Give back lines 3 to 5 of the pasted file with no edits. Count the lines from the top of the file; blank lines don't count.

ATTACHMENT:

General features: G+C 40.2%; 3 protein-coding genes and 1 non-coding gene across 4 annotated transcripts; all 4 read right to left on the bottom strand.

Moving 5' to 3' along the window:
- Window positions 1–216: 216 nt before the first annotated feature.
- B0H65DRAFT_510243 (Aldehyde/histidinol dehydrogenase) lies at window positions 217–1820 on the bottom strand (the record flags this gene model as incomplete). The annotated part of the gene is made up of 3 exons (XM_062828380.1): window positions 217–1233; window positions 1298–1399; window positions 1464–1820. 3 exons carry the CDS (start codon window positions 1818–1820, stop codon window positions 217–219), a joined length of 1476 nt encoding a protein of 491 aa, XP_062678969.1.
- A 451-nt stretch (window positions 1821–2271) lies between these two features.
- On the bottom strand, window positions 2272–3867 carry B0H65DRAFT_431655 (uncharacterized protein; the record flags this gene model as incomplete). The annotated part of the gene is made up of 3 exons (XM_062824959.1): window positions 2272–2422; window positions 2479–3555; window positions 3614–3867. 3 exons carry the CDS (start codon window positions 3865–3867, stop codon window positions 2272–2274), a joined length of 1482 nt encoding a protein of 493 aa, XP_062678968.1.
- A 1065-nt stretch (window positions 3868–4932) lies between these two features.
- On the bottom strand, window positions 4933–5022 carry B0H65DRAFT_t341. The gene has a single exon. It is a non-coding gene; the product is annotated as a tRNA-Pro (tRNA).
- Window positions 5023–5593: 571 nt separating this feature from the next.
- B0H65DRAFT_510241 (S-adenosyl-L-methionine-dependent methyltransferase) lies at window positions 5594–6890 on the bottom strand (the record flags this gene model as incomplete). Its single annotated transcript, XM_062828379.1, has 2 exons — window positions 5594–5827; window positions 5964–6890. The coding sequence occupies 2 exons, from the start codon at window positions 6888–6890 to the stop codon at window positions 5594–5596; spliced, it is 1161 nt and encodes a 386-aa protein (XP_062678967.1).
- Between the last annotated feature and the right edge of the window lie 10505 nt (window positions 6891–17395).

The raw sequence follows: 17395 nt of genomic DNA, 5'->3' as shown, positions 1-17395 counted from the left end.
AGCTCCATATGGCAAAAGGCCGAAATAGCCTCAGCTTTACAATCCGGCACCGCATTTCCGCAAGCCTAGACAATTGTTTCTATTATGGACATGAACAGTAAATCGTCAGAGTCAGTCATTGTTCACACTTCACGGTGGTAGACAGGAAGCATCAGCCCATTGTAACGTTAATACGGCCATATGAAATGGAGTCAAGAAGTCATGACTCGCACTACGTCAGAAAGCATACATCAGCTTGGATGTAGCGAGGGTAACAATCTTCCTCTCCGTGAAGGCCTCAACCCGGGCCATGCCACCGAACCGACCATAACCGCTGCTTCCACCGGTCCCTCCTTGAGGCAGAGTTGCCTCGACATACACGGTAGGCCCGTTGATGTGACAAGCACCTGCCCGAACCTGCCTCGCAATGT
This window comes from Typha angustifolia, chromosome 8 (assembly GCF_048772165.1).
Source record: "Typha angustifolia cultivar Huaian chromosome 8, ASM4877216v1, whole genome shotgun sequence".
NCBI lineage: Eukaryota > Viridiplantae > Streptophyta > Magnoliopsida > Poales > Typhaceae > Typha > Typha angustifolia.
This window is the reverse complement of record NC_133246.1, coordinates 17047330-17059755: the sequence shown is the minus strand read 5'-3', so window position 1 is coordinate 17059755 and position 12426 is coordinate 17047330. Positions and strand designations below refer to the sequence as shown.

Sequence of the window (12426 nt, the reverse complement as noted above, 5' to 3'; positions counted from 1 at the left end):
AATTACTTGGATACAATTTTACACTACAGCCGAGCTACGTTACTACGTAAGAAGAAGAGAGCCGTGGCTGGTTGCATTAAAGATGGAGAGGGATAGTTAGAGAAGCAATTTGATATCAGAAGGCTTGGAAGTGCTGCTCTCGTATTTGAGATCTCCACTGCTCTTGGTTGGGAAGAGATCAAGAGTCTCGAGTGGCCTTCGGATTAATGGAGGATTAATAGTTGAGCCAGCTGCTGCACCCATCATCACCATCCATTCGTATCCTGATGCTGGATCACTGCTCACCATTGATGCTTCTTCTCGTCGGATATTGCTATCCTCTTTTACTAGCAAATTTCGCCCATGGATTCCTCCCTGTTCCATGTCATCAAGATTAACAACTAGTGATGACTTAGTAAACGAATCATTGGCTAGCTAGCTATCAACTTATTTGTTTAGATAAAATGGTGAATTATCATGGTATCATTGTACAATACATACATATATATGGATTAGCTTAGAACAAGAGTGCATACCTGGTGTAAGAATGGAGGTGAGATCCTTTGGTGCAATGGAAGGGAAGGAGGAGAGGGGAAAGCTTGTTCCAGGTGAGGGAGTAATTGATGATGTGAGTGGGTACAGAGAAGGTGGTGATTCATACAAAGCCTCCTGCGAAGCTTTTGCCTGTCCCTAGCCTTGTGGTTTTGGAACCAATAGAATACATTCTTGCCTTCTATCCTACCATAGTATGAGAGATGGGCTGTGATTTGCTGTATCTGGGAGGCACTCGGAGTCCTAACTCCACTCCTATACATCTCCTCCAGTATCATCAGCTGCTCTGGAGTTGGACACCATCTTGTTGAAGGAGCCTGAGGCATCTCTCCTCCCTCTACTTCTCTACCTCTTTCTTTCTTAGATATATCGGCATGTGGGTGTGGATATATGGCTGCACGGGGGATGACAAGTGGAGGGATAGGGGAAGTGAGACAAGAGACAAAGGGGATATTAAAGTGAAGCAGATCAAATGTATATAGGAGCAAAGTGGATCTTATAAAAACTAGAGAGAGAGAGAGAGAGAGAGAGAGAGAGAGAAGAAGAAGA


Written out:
- Window positions 1–216: 216 nt before the first annotated feature.
- B0H65DRAFT_510243 (Aldehyde/histidinol dehydrogenase) lies at window positions 217–1820 on the bottom strand (the record flags this gene model as incomplete). The annotated part of the gene is made up of 3 exons (XM_062828380.1): window positions 217–1233; window positions 1298–1399; window positions 1464–1820. 3 exons carry the CDS (start codon window positions 1818–1820, stop codon window positions 217–219), a joined length of 1476 nt encoding a protein of 491 aa, XP_062678969.1.
- A 451-nt stretch (window positions 1821–2271) lies between these two features.